The US International Trade Commission has agreed to look into a patent dispute between Amgen and Roche over the latter’s plans to sell CERA, a drug for renal anaemia, in the USA.
At issue in the case, according to the ITC, is whether Roche’s decision to seek marketing approval of CERA in the USA contravenes patents held by Amgen on recombinant human erythropoietin, the red blood cell stimulating factor that lies at the heart of both CERA and Amgen’s Epogen (epoetin alfa) and Aranesp (darbepoetin alfa) products, which had combined sales of $5.7 billion last year.
The ITC said it intended to rule on the Amgen’s request for a permanent exclusion order on CERA within 45 days of starting the probe. Roche said it planned to ask a US judge to dismiss the investigation, on the grounds that CERA has not yet been approved for sale in the USA.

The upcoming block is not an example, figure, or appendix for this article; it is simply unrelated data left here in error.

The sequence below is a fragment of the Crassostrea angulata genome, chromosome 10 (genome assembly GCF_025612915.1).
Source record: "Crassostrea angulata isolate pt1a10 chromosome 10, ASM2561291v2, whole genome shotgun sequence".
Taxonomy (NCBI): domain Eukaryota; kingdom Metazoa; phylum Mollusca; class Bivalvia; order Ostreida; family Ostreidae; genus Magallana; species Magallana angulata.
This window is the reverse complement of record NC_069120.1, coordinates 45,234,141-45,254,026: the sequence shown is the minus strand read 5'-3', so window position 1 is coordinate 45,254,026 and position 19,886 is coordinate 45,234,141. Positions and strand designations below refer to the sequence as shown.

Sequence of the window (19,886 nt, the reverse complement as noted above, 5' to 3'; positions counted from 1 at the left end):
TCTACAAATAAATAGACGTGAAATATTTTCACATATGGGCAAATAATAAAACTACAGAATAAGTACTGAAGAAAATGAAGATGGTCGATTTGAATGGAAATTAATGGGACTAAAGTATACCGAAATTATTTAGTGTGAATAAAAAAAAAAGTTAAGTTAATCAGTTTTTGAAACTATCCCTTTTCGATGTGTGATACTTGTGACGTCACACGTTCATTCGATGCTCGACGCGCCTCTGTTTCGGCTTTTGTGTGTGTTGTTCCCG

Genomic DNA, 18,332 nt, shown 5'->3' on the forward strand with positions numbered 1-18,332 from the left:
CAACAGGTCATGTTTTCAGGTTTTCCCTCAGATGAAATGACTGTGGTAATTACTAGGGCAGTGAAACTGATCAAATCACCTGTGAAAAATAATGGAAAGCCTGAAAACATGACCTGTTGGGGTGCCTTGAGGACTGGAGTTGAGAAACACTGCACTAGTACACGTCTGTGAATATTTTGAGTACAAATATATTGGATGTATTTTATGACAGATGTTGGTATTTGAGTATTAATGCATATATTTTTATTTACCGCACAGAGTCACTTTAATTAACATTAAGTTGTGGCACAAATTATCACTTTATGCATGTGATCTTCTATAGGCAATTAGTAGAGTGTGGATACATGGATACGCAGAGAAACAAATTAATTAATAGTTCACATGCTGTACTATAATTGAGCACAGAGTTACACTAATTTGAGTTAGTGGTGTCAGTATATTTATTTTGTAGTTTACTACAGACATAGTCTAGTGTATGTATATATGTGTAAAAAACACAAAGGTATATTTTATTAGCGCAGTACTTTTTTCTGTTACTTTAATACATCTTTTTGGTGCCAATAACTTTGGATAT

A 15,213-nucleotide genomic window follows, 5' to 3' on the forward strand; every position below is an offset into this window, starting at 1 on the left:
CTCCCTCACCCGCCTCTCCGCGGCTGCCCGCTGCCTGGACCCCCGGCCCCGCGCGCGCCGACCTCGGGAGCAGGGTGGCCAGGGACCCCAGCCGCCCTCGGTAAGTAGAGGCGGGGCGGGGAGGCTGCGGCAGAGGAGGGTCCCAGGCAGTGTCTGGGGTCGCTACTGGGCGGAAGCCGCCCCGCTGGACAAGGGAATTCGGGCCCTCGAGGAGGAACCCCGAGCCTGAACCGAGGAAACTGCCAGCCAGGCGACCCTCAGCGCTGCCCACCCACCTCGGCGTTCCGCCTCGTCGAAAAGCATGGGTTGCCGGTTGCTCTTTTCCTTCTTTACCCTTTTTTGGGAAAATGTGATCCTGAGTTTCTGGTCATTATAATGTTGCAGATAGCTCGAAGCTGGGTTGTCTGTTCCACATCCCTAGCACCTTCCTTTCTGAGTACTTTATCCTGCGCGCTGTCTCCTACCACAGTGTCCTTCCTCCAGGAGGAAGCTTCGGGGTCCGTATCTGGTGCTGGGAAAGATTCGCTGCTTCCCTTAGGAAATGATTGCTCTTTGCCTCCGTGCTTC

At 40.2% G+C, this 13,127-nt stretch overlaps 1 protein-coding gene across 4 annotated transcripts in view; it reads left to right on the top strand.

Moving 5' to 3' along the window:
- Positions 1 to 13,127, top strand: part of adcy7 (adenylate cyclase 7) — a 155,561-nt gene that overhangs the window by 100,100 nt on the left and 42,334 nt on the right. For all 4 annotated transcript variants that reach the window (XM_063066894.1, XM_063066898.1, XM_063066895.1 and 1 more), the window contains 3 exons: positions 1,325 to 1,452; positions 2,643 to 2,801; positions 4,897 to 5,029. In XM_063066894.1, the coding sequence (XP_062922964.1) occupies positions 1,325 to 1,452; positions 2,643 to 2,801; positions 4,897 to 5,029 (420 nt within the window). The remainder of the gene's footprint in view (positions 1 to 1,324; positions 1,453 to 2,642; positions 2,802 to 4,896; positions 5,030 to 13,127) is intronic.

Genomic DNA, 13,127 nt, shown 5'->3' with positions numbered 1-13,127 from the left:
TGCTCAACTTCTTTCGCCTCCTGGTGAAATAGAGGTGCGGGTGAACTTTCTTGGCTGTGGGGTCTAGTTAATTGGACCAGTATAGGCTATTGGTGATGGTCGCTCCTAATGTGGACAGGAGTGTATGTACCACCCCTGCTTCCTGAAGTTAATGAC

CERA is a long-acting erythropoietin product that is considered to be one of the biggest hopes in Roche's near-term pipeline, and analysts have suggested the new product could make 1.3 billion Swiss francs ($1bn) in 2010 outside the USA alone, and more if it gets access to the US market and a follow-up indication in chemotherapy-associated anaemia.
It is a successor to the Swiss company’s NeoRecormon (epoetin beta) product, which is currently its second-biggest product with sales of 2.3 billion Swiss francs last year.